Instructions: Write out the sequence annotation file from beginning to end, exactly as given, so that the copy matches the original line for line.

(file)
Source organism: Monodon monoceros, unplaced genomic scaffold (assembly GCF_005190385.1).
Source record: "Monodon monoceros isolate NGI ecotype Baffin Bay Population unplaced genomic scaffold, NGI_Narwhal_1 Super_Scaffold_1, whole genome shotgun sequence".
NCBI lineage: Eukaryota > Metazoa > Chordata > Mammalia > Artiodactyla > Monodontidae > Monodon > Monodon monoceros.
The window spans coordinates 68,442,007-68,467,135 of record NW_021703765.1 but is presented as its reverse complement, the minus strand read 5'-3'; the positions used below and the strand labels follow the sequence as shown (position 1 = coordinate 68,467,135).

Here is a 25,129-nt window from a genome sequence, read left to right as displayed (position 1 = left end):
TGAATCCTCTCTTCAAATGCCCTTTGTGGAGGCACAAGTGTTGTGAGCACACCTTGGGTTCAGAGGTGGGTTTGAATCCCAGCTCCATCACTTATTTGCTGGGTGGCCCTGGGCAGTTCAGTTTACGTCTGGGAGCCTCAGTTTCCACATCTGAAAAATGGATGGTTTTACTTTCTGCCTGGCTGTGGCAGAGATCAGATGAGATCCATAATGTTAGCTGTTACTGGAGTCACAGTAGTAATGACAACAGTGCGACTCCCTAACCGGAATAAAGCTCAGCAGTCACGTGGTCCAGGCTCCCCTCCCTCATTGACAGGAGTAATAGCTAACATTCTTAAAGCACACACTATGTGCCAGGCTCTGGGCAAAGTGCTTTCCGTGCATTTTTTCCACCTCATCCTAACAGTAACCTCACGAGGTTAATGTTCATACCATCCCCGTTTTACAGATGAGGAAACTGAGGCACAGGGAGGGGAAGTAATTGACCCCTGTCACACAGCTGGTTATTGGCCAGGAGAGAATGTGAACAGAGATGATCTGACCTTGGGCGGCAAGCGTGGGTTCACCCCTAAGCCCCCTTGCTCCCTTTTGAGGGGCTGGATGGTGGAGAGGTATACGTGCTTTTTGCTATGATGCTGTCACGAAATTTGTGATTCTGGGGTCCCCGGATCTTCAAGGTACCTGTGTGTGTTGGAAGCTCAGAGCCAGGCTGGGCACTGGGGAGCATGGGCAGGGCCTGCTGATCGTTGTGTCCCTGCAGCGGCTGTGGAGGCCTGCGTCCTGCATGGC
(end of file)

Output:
Source organism: Monodon monoceros, unplaced genomic scaffold (assembly GCF_005190385.1).
Source record: "Monodon monoceros isolate NGI ecotype Baffin Bay Population unplaced genomic scaffold, NGI_Narwhal_1 Super_Scaffold_1, whole genome shotgun sequence".
NCBI lineage: Eukaryota > Metazoa > Chordata > Mammalia > Artiodactyla > Monodontidae > Monodon > Monodon monoceros.
The window spans coordinates 68,442,007-68,467,135 of record NW_021703765.1 but is presented as its reverse complement, the minus strand read 5'-3'; the positions used below and the strand labels follow the sequence as shown (position 1 = coordinate 68,467,135).

Here is a 25,129-nt window from a genome sequence, read left to right as displayed (position 1 = left end):
TGAATCCTCTCTTCAAATGCCCTTTGTGGAGGCACAAGTGTTGTGAGCACACCTTGGGTTCAGAGGTGGGTTTGAATCCCAGCTCCATCACTTATTTGCTGGGTGGCCCTGGGCAGTTCAGTTTACGTCTGGGAGCCTCAGTTTCCACATCTGAAAAATGGATGGTTTTACTTTCTGCCTGGCTGTGGCAGAGATCAGATGAGATCCATAATGTTAGCTGTTACTGGAGTCACAGTAGTAATGACAACAGTGCGACTCCCTAACCGGAATAAAGCTCAGCAGTCACGTGGTCCAGGCTCCCCTCCCTCATTGACAGGAGTAATAGCTAACATTCTTAAAGCACACACTATGTGCCAGGCTCTGGGCAAAGTGCTTTCCGTGCATTTTTTCCACCTCATCCTAACAGTAACCTCACGAGGTTAATGTTCATACCATCCCCGTTTTACAGATGAGGAAACTGAGGCACAGGGAGGGGAAGTAATTGACCCCTGTCACACAGCTGGTTATTGGCCAGGAGAGAATGTGAACAGAGATGATCTGACCTTGGGCGGCAAGCGTGGGTTCACCCCTAAGCCCCCTTGCTCCCTTTTGAGGGGCTGGATGGTGGAGAGGTATACGTGCTTTTTGCTATGATGCTGTCACGAAATTTGTGATTCTGGGGTCCCCGGATCTTCAAGGTACCTGTGTGTGTTGGAAGCTCAGAGCCAGGCTGGGCACTGGGGAGCATGGGCAGGGCCTGCTGATCGTTGTGTCCCTGCAGCGGCTGTGGAGGCCTGCGTCCTGCATGGC